As I reflect on the state of our world, I am struck by the great divide that seems to be growing wider every year. This divide is not only in our political realm, but also in the concept of faith. Growing up, I was taught by my grandmother the joy of being able to debate and discuss difficult topics with those with whom I did not agree one hundred percent. My grandmother and I would discuss various things over coffee, often very passionately. My mother would become quite distressed with our discussions because to her it sounded like we were fighting. However, my grandmother and I were having fun and our love for each other and our love for vigorous discussion was fed.
As I have grown older, I have found it much more difficult to have these types of discussions. Our world has become so divided that many seem to only hold discussion on various issues in a vacuum and if someone disagrees that person is often relegated away by the other as “enemy.” This is a tragedy which makes us an anemic society. Academically, the vacuum seems to be becoming an echo chamber of single-mindedness. It was difficult when I went to Seminary because of this growing trend amongst Academia. Because of my love of learning and being taught to think critically, I approached my Seminary studies with a similar mindset (that is the purpose of Graduate studies, is it not?) and would not eat the horse hooves and all in listening to what the professors were teaching. Sometimes, I would play devils advocate just to be able to explore other aspects of thought and would vigorously debate various points. Personally, this was meant not to attack the views of the professor but to better understand and expand discussion and deepen the learning.
Disagreement on an issue or a view does not equal a dislike of another person. That aspect of thinking was lost on some of my classmates and my professors at the time and it seems that our society is losing that understanding also. Personally, I can disagree with a person and still have a lot of respect and love for the other person. I may not engage in discussion on certain topics in order to preserve the relationship, but more often that I will do not for my benefit but the benefit of the other since not everyone can separate the views from the person, i.e. I am highly pro-Life but I truly care about some people that I highly disagree with on this point and are for the protection of abortion-rights. On this issue of Life, I can look at those that support abortion-rights and wonder how anyone can support the murder of innocent children but I don’t look at the friends or family of mine that are supportive of abortion as murderers. I don’t look at those that have gone through an abortion that way either. I do pray with them and if they are open to discuss, I will engage. Most of the time, however, I find that it does nothing to benefit the relationship and choose to let it lie.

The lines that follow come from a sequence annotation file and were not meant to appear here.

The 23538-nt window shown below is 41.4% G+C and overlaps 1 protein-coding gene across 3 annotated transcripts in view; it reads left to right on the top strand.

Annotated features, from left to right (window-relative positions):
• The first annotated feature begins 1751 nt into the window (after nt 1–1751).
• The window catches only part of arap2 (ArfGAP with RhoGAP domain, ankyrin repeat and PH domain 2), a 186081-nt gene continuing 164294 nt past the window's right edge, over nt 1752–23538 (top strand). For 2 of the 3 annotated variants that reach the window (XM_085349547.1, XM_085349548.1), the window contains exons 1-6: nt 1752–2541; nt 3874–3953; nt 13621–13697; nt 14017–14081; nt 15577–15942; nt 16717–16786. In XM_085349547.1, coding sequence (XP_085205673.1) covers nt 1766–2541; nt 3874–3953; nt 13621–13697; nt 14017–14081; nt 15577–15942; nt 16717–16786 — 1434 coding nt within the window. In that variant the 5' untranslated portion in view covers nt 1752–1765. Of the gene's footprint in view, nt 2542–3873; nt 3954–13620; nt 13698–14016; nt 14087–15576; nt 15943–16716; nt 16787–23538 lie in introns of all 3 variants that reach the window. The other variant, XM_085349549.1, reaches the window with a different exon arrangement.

There are many things which I can look to and reflect upon, but, in light of the time, I would like to focus on this issue of abortion being it is the forty-seventh anniversary of the Roe v. Wade decision that legalized abortion in the United States. We see the trends changing worldwide as we have seen countries like Ireland which had been a long-time advocate for the life of the unborn until recently to the divides within the United States where there are those that have gone from saying, “Abortion should be safe, but rare.” to “Abortion should be legal up until birth and is a women’s health issue.” Having been a person that was “pro-Choice” and has moved to being very pro-Life it has been a great transition for me and I am more shocked by the way the language has changed. My “pro-Choice” mind was not because I saw abortion as a positive, but I did not want to see abortion to be done on in unsafe clinics.
Spiritually, I see this as an aspect of our country that should not be of great debate in our churches, yet I have a great many colleagues and pastors that have taken a view that is only what one could call pro-abortion. Why do I say “pro-abortion” vs. “pro-Choice?” Well, this is simply because the views defended by those that support organizations that support abortion and perform abortions like Planned Parenthood no longer speak about keeping abortion “safe but rare” but simply promote access to be freely given and oppose anything that may dissuade a woman from having an abortion, i.e. ultrasounds or hearing the heartbeat. My pro-Life view is not against those that have had an abortion, but it is against abortion and the lies that are being perpetuated about the “benefits” of abortion. I am supportive of those that are healing from the pain of an abortion and do not desire to make them feel any worse, but want them to know the healing love and forgiveness of our Lord, Jesus Christ. My views have always been for the protection of women and the healing of the women and my views always supported the “rare” side. As the Church, we are called to profess a healthy sexuality as God designed it which has become disordered since the Fall. This is based upon our calling to preserve sexual intimacy within the confines of a life-long committed relationship between a man and a woman. Even biblically we can see the consequences as that initial relationship became disordered and how we have abused our great and glorious gift of sexual intimacy. God has utilized the imperfect to do His work, but that did not bless the imperfection or sin. There is and has always been a consequence for the failings of humanity. The desire of the God and His use of the Church is to bring restoration. Restoration is not a justification of the failures, the sin, justification is the release from the guilt of the failure, the sin. God desires for our hearts to be turned to Him.